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Wobbler - Afterglow CD (album) cover




Symphonic Prog

3.78 | 215 ratings

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Anthony H.
Prog Reviewer
4 stars Wobbler: Afterglow [2009]

Rating: 8/10

Afterglow is the second album from Norwegian symphonic-prog band Wobbler. Hinterland was an enormously impressive debut album that immediately established Wobbler as an enormous musical force within modern symphonic progressive-rock. This follow-up was written at the same time as its predecessor, so the two albums are stylistically identical: epic symphonic rock with soaring vintage keyboards, deft instrumental interplay, and strong pastoral sensibilities. However, the album format here could not be more different than that of its predecessor. While Hinterland was a lengthy piece of work with a sprawling 27-minute piece, Afterglow is a mere 34 minutes long. There are only two full-length pieces here, surrounded by an intro, an interlude, and an outro. It's clear that Wobbler have absolutely embraced the 70s aesthetic here, even more so than before. There is nothing here that would even remotely suggest that this was released in 2009.

"The Haywain" is a short medieval intro that sets the album's tone quite well. "Imperial Winter White" is the first full-length piece. There is an enormous plethora of musical ideas presented within these 15 minutes; the band never seems content to repeat a thing. Surprisingly, however, the piece still manages to maintain musical coherence. The groovy section near the middle may be the best part of the whole album. "Interlude" is a short acoustic piece that fittingly bridges the gap between the two mini-epics. "In Taberna", the second full-length piece, is even more bombastic than the rest of the album. The Mellotron is one of the most epic things I have ever heard, and the Hammond organ soloing is magnificent. "Armoury" is a very cool tribal outro that concludes the album.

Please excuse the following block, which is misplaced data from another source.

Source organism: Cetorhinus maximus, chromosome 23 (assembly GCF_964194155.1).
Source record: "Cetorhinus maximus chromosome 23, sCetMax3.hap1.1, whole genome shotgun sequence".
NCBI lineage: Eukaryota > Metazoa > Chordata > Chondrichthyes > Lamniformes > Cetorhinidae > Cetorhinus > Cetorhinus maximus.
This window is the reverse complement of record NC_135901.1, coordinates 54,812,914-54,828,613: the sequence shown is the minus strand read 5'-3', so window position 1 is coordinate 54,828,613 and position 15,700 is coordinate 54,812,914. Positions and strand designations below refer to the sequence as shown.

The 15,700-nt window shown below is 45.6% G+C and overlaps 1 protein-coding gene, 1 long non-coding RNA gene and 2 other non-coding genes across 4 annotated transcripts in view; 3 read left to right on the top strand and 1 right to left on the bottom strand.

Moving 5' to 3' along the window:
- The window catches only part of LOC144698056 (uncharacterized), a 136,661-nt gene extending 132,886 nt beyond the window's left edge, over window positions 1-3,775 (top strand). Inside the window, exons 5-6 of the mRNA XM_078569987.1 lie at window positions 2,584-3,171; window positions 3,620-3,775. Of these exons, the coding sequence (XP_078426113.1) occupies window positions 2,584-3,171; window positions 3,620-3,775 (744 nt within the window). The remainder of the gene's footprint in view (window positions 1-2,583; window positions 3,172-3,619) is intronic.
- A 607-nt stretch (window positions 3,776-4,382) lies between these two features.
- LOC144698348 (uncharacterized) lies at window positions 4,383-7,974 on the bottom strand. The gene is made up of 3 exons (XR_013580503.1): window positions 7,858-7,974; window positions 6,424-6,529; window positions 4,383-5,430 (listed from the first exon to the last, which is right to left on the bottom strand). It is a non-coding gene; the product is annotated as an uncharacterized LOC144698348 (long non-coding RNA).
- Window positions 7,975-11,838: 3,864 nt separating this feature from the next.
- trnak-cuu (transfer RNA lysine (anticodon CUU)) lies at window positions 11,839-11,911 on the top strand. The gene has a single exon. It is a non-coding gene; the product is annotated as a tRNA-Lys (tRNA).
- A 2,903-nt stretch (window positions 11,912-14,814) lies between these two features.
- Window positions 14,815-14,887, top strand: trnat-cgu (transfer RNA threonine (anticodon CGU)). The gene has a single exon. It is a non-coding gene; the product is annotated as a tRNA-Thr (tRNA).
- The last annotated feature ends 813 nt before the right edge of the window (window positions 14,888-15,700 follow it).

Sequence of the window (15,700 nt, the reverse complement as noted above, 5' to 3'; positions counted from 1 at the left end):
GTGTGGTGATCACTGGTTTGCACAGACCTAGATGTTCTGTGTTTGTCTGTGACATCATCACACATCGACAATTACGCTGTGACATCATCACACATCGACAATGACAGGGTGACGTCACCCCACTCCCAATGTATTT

This is yet another superb symphonic-prog album from Wobbler. The band has an intimate understanding of the style that they play, the musicianship is nothing short of spectacular, and the instrumentation is gorgeous. However, the same problem that I had with Hinterland also applies here: the music isn't emotional enough. Afterglow had the potential to be even better than it is, but it fails to connect with me on an emotional level. A masterpiece must have more soul. Regardless, this is a fascinating listen that will intrigue most fans of the genre. I just wish that it would have lasted a bit longer.

Anthony H. | 4/5 |


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